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Date:   Mon, 18 Feb 2019 17:02:51 +0100
From:   David Hildenbrand <>
To:     Nitesh Narayan Lal <>,,,,,,,,,,,,,, Alexander Duyck <>
Subject: Re: [RFC][Patch v8 0/7] KVM: Guest Free Page Hinting

On 18.02.19 16:50, Nitesh Narayan Lal wrote:
> On 2/16/19 4:40 AM, David Hildenbrand wrote:
>> On 04.02.19 21:18, Nitesh Narayan Lal wrote:
>> Hi Nitesh,
>> I thought again about how s390x handles free page hinting. As that seems
>> to work just fine, I guess sticking to a similar model makes sense.
>> I already explained in this thread how it works on s390x, a short summary:
>> 1. Each VCPU has a buffer of pfns to be reported to the hypervisor. If I
>> am not wrong, it contains 512 entries, so is exactly 1 page big. This
>> buffer is stored in the hypervisor and is on page granularity.
>> 2. This page buffer is managed via the ESSA instruction. In addition, to
>> synchronize with the guest ("page reused when freeing in the
>> hypervisor"), special bits in the host->guest page table can be
>> set/locked via the ESSA instruction by the guest and similarly accessed
>> by the hypervisor.
>> 3. Once the buffer is full, the guest does a synchronous hypercall,
>> going over all 512 entries and zapping them (== similar to MADV_DONTNEED)
>> To mimic that, we
>> 1. Have a static buffer per VCPU in the guest with 512 entries. You
>> basically have that already.
>> 2. On every free, add the page _or_ the page after merging by the buddy
>> (e.g. MAX_ORDER - 1) to the buffer (this is where we could be better
>> than s390x). You basically have that already.
>> 3. If the buffer is full, try to isolate all pages and do a synchronous
>> report to the hypervisor. You have the first part already. The second
>> part would require a change (don't use a separate/global thread to do
>> the hinting, just do it synchronously).
>> 4. One hinting is done, putback all isolated pages to the budy. You
>> basically have that already.
>> For 3. we can try what you have right now, using virtio. If we detect
>> that's a problem, we can do it similar to what Alexander proposes and
>> just do a bare hypercall. It's just a different way of carrying out the
>> same task.
>> This approach
>> 1. Mimics what s390x does, besides supporting different granularities.
>> To synchronize guest->host we simply take the pages off the buddy.
>> 2. Is basically what Alexander does, however his design limitation is
>> that doing any hinting on smaller granularities will not work because
>> there will be too many synchronous hints. Bad on fragmented guests.
>> 3. Does not require any dynamic data structures in the guest.
>> 4. Does not block allocation paths.
>> 5. Blocks on e.g. every 512'ed free. It seems to work on s390x, why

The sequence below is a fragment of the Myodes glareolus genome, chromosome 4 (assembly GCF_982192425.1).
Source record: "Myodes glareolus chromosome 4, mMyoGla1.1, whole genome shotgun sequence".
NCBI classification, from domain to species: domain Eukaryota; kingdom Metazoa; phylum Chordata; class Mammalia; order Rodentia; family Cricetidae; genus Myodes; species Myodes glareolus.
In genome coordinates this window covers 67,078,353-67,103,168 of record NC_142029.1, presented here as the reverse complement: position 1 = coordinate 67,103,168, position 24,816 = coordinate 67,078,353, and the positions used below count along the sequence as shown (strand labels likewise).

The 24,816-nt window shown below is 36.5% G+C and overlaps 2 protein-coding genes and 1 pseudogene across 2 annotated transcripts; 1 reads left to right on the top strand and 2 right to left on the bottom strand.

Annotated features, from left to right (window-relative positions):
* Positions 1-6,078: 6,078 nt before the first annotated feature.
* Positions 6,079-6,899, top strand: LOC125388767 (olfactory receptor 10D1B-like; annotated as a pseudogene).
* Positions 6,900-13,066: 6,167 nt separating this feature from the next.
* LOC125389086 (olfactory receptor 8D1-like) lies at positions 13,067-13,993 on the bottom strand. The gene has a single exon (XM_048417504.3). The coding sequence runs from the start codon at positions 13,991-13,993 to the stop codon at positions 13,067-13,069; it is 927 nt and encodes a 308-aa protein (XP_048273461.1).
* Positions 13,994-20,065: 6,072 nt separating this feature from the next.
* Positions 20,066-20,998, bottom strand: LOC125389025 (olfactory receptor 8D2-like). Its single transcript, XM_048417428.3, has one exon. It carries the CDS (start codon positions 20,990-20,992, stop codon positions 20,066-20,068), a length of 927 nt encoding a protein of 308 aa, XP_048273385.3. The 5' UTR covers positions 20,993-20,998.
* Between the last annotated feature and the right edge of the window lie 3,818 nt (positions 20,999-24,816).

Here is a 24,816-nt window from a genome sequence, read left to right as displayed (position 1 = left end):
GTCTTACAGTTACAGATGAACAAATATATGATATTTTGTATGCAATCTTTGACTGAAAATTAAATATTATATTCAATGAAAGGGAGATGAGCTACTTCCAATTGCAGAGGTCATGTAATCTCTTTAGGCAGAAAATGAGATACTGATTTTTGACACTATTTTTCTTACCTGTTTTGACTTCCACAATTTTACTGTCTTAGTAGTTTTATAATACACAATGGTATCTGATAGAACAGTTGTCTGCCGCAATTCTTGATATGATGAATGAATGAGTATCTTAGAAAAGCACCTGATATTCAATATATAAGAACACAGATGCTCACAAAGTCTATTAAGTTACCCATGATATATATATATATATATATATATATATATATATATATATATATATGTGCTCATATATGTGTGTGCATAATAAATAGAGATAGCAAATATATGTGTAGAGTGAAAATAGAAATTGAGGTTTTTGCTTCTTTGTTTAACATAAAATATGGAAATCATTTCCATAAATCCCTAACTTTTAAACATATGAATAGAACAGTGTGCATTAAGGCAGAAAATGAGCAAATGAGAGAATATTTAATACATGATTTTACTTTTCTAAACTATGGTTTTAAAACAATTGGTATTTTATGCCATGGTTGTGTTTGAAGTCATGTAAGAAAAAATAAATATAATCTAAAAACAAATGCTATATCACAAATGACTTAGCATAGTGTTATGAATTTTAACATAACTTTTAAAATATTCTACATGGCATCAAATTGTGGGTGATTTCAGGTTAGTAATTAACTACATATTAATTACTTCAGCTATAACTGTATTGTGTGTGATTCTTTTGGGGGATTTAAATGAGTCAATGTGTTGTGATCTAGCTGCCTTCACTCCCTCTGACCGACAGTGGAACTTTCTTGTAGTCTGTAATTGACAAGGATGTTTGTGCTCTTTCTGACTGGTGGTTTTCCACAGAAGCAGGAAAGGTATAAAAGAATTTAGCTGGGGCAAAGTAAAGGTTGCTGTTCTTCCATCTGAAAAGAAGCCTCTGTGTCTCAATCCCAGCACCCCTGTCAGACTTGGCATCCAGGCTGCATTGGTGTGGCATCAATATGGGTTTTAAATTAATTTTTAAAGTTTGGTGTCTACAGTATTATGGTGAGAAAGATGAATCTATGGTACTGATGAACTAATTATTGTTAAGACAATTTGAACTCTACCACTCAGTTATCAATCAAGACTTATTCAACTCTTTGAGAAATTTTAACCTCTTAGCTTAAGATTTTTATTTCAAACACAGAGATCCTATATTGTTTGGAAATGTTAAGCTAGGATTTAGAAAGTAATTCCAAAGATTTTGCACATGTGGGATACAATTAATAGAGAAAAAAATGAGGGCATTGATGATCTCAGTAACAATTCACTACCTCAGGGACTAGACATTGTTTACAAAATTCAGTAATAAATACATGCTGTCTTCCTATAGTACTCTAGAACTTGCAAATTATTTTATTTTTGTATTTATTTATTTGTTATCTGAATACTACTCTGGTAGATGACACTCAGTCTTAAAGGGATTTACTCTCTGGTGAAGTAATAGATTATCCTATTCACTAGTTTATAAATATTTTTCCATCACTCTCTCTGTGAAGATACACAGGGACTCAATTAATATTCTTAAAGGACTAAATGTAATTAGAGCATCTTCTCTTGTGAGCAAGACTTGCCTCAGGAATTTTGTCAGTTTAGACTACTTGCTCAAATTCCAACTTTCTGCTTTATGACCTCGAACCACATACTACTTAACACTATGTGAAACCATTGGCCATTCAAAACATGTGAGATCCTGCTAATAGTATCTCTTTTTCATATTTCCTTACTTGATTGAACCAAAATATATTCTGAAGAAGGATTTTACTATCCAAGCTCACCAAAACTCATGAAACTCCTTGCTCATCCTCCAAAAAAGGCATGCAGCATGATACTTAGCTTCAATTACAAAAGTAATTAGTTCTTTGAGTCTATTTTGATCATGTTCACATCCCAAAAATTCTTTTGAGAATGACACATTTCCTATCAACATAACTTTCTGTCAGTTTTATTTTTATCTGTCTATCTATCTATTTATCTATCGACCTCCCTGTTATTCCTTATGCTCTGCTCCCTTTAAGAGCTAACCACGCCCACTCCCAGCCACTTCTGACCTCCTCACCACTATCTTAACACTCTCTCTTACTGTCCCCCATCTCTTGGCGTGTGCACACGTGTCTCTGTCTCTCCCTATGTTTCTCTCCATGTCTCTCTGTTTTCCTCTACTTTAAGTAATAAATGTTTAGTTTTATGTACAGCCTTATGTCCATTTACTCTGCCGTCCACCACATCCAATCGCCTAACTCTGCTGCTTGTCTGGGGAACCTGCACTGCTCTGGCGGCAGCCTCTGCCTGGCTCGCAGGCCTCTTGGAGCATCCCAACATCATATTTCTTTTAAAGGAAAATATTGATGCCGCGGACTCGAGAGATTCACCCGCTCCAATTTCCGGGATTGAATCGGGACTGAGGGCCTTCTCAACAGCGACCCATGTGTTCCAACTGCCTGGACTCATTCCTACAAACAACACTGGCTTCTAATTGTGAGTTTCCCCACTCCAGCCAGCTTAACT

>> shouldn't it for us. We have to measure.
>> 6. We are free to decide which granularity we report.
>> 7. Potentially works even if the guest memory is fragmented (little
>> MAX_ORDER - 1) pages.
>> It would be worth a try. My feeling is that a synchronous report after
>> e.g. 512 frees should be acceptable, as it seems to be acceptable on
>> s390x. (basically always enabled, nobody complains).
> The reason I like the current approach of reporting via separate kernel
> thread is that it doesn't block any regular allocation/freeing code path
> in anyways.

Well, that is partially true. The work has to be done "somewhere", so
once you kick a separate kernel thread, it can easily be scheduled on
the very same VCPU in the very near future. So depending on the user,
the "hickup" is similarly visible.

Having separate kernel threads seems to result in other questions not
easy to answer (do we need dynamic data structures, how to size these
data structures, how many threads do we want (e.g. big number of vcpus)
) that seem to be avoidable by keeping it simple and not having separate
threads. Initially I also thought that separate threads were the natural
thing to do, but now I have the feeling that it tends to over complicate
the problem. (and I don't want to repeat myself, but on s390x it seems
to work this way just fine, if we want to mimic that). Especially
without us knowing if "don't do a hypercall every X free calls" is
really a problem.

>> We would have to play with how to enable/disable reporting and when to
>> not report because it's not worth it in the guest (e.g. low on memory).
>> Do you think something like this would be easy to change/implement and
>> measure?
> I can do that as I figure out a real world guest workload using which
> the two approaches can be compared.



David / dhildenb

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